The 13th chromosome contains blueprints that direct a baby’s development in the early weeks following conception. When a child has an extra 13th chromosome (three copies, instead of two), as is the case in trisomy 13, the genetic messages are confused and contradictory. This results in multiple significant defects in major organ systems.
The brain is often the most severely affected. Most children with trisomy 13 also have some kind of heart defect. It’s not unusual for these children to be born blind, deaf, and with no sense of smell. Children with trisomy 13 may also have abnormalities in the shape of their lips, eyes, ears, fingers, toes, and bones.
Trisomy 13 was first described in 1657, but four hundred fifty years of medical knowledge have not improved the outlook for children born with this syndrome.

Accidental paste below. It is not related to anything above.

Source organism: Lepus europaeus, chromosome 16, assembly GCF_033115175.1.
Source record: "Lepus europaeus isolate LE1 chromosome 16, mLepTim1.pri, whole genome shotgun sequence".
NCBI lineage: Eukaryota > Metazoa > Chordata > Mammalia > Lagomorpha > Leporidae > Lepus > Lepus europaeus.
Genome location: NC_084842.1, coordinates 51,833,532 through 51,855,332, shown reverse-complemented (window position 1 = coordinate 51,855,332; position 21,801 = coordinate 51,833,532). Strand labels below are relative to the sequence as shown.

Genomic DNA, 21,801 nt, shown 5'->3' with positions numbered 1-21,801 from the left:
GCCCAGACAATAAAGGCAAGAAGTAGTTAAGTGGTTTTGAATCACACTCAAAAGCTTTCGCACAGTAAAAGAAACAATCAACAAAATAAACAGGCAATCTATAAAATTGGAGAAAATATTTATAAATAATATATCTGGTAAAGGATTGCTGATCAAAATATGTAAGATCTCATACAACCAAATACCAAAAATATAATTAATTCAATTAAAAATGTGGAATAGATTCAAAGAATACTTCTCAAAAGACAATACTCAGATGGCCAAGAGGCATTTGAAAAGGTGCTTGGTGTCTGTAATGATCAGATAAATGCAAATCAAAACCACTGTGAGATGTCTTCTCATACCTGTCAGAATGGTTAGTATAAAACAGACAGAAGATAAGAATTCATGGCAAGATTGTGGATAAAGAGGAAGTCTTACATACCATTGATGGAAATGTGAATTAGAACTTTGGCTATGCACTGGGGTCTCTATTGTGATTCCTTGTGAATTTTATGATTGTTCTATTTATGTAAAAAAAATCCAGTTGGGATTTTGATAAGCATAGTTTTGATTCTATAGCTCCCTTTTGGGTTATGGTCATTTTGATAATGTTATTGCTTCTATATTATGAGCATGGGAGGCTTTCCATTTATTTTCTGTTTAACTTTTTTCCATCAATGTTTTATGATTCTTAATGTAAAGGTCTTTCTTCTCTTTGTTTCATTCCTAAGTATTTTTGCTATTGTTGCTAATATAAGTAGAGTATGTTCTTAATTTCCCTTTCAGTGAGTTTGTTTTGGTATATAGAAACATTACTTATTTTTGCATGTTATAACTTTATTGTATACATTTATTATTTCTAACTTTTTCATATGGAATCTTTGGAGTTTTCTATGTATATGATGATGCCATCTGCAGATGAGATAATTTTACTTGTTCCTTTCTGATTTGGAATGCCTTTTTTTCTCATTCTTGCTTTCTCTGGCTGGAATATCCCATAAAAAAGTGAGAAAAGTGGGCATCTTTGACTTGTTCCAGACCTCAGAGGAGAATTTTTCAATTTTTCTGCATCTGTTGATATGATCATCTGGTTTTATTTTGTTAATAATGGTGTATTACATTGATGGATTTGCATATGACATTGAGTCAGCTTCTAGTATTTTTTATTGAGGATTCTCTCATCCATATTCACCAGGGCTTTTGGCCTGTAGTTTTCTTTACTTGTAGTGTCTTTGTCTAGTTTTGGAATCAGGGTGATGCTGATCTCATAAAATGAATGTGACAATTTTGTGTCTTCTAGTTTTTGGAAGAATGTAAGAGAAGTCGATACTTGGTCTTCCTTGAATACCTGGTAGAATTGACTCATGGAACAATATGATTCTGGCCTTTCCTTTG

Most babies who are conceived with trisomy 13 die early in gestation. Of the babies who live to be born, about 44 % die within the first month and 69% die by six months. Only 18 percent reach their first birthdays — and these children tend to have severe mental defects and seizures (Smith’s Recognizable Patterns of Human Malformation, Saunders 1988).
A blood test, called the AFP (alphafetoprotein) or triple screen, may help a pregnant woman find out her baby’s risk of several diseases, including Trisomy 21 (Down Syndrome) and Trisomy 13, though it can not give a definite answer.
Trisomy 13 is often detectable on ultrasound as early as 10 weeks. Chorionic villous sampling can detect trisomy 13 by 12 weeks. Amniocentesis, usually performed after 16 weeks gestation, can give a definite answer if any question still remains.
Often trisomy 13 is associated with older mothers. Even so, the risk of having another baby with trisomy 13 is usually very low.
A trisomy 13 translocation is not associated with mom’s age, but is a hereditary chromosome problem. The risk of recurrence in some types of (balanced) translocations can be quite high.